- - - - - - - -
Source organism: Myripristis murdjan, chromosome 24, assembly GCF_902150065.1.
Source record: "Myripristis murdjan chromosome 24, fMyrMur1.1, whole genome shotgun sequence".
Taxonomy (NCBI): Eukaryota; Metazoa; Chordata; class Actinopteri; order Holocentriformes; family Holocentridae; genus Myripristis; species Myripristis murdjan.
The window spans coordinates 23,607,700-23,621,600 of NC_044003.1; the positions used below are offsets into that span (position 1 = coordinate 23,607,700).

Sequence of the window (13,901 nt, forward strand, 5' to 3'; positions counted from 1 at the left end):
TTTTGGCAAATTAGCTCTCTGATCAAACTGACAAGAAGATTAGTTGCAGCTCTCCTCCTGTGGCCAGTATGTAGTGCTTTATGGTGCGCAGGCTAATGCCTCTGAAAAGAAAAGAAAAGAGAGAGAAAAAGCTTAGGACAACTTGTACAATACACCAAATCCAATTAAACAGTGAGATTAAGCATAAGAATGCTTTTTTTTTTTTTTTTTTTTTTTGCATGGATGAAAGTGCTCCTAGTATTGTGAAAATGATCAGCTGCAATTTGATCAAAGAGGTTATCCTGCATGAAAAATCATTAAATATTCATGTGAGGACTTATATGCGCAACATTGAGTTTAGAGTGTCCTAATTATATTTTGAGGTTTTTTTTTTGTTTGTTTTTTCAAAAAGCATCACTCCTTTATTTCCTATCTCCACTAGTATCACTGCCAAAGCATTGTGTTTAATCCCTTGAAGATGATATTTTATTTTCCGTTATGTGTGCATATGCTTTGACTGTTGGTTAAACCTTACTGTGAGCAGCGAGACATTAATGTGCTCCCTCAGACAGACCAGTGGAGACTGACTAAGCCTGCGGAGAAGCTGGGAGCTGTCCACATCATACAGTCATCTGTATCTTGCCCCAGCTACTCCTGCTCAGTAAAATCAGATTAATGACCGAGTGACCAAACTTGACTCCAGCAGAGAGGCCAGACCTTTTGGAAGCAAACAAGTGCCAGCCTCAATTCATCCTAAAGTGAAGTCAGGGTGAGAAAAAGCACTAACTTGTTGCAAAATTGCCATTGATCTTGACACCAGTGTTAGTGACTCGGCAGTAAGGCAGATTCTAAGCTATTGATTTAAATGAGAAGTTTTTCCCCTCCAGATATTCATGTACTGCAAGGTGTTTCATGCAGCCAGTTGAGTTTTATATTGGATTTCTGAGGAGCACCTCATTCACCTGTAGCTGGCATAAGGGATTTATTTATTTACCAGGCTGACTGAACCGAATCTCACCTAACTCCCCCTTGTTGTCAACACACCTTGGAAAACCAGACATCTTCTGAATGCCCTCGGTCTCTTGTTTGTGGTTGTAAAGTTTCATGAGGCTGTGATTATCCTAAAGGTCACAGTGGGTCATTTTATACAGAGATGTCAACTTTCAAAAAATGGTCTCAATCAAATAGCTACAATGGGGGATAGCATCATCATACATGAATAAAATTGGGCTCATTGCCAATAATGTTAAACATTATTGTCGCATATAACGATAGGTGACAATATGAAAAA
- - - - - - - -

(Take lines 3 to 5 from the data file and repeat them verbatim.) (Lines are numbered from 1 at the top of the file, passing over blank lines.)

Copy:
Taxonomy (NCBI): Eukaryota; Metazoa; Chordata; class Actinopteri; order Holocentriformes; family Holocentridae; genus Myripristis; species Myripristis murdjan.
The window spans coordinates 23,607,700-23,621,600 of NC_044003.1; the positions used below are offsets into that span (position 1 = coordinate 23,607,700).

Sequence of the window (13,901 nt, forward strand, 5' to 3'; positions counted from 1 at the left end):